11 | r2(3) | r2(3) | err | r2(3) | err | err | r2(3) | err | shift/reduce conflict on + resolved by reduction because * has precedence over +; shift/reduce conflict on * resolved by reduction because * is left associative |

12 | r3(3) | r3(3) | err | r3(3) | err | err | r3(3) | err |

To show how the parse table would be used by a parser, we will trace the execution of a parser on the string:

(id + id) * (id + id + -(id + id))A short explanation follows the table. Note that the parser begins its executing by pushing state 1 onto the stack. State 1 represents the start state.

Input | Stack | Action |

(id+id)*(id+id+-(id+id))$$ | 1 | Shift ( and move to state 3 |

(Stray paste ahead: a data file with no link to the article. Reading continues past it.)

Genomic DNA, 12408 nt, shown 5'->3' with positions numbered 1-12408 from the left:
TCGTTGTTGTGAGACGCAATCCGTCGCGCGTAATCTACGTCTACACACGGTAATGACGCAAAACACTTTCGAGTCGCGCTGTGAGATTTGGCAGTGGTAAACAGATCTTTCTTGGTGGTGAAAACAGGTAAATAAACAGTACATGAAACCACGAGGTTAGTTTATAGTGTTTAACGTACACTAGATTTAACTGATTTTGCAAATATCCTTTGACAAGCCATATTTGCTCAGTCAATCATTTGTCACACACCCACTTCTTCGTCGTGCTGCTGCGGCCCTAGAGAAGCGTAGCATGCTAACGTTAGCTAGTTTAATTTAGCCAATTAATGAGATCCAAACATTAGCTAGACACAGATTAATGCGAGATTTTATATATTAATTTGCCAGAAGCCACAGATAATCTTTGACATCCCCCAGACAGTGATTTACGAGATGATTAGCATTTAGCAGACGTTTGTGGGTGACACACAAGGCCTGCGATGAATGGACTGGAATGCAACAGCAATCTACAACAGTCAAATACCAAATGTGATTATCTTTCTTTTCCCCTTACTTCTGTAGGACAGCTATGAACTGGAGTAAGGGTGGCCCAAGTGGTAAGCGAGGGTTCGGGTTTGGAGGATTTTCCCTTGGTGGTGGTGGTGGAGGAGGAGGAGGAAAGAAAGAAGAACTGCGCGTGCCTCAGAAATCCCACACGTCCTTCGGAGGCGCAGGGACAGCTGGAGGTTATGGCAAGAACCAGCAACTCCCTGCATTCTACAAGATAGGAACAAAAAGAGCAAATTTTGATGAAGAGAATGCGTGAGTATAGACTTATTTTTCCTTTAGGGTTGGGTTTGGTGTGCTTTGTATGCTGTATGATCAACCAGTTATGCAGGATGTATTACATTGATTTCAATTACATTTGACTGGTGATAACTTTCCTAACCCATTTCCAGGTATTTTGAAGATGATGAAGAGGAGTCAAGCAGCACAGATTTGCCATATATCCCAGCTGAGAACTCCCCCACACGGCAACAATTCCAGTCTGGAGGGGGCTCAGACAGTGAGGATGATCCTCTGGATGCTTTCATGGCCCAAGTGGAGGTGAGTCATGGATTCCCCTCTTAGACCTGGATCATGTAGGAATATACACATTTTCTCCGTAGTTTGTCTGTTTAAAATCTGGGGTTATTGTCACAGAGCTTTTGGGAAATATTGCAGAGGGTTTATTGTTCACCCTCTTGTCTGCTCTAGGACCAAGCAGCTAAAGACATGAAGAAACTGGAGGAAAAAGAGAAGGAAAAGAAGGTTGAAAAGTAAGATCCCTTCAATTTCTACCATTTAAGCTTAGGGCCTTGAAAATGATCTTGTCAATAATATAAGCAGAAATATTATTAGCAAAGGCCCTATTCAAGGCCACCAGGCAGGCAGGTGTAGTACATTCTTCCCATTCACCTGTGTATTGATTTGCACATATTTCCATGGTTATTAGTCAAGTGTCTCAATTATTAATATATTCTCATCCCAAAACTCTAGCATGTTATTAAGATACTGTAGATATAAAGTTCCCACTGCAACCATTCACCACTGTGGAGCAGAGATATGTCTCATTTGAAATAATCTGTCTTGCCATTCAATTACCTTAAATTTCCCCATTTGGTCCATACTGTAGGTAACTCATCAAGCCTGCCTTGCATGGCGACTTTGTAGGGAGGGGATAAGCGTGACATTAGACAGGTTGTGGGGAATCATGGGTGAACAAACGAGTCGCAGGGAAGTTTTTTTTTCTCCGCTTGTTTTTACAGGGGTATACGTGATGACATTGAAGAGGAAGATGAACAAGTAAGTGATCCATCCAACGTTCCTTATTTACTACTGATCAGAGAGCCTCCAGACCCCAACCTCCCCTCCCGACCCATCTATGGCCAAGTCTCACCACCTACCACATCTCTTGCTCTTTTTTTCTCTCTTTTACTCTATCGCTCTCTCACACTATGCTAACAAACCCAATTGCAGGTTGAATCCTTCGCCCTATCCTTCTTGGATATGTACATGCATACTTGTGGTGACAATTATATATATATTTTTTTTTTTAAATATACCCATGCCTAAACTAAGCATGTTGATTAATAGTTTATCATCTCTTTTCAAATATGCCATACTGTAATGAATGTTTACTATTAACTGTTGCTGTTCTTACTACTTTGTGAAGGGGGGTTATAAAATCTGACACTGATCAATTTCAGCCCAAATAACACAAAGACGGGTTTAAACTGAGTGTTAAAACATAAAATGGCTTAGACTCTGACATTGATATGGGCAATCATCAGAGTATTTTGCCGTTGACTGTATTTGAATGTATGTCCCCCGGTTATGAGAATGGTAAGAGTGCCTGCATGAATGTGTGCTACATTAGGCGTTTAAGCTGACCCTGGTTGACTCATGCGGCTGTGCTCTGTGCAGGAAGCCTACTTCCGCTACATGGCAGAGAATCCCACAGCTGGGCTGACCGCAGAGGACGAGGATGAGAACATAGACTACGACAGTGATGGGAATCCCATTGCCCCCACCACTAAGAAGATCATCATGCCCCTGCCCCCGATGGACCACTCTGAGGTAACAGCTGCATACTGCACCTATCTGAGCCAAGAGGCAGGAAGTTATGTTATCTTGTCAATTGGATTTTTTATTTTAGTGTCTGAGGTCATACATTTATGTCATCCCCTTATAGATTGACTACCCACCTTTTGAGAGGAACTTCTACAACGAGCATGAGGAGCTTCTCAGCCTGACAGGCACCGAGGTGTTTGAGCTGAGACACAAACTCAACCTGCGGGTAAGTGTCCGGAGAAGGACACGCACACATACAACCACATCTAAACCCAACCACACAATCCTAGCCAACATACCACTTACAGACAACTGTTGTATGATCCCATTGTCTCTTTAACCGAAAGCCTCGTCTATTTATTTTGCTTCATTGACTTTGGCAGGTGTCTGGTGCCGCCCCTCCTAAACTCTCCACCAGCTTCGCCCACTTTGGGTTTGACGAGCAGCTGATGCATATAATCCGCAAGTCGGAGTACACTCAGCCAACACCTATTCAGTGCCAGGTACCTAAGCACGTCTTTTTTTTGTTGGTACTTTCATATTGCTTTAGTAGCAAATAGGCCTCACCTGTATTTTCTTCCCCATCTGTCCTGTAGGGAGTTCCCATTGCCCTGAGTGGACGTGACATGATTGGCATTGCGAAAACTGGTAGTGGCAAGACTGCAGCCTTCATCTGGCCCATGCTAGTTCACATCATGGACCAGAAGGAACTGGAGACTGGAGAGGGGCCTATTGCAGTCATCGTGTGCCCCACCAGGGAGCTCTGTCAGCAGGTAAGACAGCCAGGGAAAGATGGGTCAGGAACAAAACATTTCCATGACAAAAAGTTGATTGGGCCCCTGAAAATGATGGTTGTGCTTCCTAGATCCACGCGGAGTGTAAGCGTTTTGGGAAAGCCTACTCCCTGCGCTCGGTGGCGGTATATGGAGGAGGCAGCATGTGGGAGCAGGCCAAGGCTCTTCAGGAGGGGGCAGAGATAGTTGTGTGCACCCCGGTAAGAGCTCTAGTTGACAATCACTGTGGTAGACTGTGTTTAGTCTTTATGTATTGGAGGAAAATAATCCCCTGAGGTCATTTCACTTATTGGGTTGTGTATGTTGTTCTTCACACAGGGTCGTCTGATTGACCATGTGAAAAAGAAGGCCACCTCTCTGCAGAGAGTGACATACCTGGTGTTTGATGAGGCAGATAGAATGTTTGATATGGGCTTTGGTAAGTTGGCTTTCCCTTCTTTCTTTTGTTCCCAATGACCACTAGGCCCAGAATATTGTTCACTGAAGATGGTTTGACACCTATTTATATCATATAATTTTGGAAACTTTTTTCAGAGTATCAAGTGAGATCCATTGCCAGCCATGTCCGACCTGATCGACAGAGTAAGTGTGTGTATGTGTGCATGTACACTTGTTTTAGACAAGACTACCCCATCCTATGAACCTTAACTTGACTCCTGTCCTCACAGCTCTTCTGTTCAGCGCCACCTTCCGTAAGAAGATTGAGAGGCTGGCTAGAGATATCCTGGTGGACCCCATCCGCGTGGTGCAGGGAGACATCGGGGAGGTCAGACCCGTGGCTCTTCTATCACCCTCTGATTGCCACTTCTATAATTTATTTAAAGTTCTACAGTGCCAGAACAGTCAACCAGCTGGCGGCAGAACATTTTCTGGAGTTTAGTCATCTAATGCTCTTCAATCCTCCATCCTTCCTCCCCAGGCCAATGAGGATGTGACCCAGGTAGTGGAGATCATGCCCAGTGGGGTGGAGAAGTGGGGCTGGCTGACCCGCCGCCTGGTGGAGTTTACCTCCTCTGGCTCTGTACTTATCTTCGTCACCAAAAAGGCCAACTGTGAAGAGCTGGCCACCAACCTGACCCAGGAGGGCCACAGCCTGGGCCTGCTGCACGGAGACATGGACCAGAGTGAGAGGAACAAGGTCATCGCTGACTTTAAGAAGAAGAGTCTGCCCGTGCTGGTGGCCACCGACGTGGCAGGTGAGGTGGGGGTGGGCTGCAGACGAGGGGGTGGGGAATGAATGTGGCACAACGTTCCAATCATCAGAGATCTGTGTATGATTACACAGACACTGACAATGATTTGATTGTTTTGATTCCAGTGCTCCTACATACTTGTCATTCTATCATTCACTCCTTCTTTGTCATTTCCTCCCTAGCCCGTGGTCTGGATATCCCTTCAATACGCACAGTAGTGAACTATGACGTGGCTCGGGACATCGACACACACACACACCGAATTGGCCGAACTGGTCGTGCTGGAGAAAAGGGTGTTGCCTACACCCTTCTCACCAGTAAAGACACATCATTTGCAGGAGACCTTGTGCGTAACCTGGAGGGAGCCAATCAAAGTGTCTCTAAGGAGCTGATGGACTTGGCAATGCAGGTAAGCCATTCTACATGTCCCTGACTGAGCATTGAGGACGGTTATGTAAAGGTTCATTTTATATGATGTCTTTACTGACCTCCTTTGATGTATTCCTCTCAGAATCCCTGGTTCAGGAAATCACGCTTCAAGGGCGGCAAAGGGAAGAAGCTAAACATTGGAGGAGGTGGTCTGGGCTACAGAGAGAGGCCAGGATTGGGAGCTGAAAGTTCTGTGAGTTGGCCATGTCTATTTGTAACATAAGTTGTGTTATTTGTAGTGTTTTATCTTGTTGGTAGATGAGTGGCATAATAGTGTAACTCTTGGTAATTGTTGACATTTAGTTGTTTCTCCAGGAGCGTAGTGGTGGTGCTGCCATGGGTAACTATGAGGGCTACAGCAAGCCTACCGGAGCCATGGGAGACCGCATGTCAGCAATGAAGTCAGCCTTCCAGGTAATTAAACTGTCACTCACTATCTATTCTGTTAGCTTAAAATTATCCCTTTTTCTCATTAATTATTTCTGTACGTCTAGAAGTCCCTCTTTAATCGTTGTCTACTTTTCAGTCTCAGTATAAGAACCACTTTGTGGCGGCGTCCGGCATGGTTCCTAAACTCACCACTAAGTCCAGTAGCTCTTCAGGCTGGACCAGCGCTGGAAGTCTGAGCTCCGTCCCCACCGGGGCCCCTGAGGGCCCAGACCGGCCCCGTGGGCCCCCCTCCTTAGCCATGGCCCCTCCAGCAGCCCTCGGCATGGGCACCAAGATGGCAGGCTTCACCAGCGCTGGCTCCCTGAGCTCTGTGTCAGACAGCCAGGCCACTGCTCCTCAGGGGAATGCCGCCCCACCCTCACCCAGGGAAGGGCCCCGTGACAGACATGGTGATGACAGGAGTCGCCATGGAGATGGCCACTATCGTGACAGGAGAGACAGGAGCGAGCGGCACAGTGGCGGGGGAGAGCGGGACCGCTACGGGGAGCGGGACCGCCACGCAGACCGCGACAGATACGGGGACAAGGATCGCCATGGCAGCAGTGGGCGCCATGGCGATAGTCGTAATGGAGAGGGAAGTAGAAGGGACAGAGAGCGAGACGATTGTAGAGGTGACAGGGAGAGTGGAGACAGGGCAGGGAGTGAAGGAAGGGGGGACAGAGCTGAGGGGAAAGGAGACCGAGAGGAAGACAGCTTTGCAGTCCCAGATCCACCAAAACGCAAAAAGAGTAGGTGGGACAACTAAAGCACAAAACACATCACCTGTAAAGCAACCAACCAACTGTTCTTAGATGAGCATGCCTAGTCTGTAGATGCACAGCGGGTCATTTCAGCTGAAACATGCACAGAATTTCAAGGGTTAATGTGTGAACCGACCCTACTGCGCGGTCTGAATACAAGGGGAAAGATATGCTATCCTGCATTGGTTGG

id+id)*(id+id+-(id+id))$$ | 1(3 | Shift id and move to state 5 |

+id)*(id+id+-(id+id))$$ | 1(3id5 | Reduce by E->id, pop 1 pair, shift E, and move to state 8 |

+id)*(id+id+-(id+id))$$ | 1(3E8 | Shift + and move to state 6 |

id)*(id+id+-(id+id))$$ | 1(3E8+6 | Shift id and move to state 5 |

)*(id+id+-(id+id))$$ | 1(3E8+6id5 | Reduce by E->id, pop 1 pair, shift E, and move to state 10 |

)*(id+id+-(id+id))$$ | 1(3E8+6E10 | Reduce by E->E+E, pop 3 pairs, shift E, and move to state 8 |

)*(id+id+-(id+id))$$ | 1(3E8 | Shift ) and move to state 12 |

*(id+id+-(id+id))$$ | 1(3E8)12 | Reduce by E->(E), pop 3 pairs, shift E, and move to state 2 |

*(id+id+-(id+id))$$ | 1E2 | Shift * and move to state 7 |

(id+id+-(id+id))$$ | 1E2*7 | Shift ( and move to state 3 |

id+id+-(id+id))$$ | 1E2*7(3 | Shift id and move to state 5 |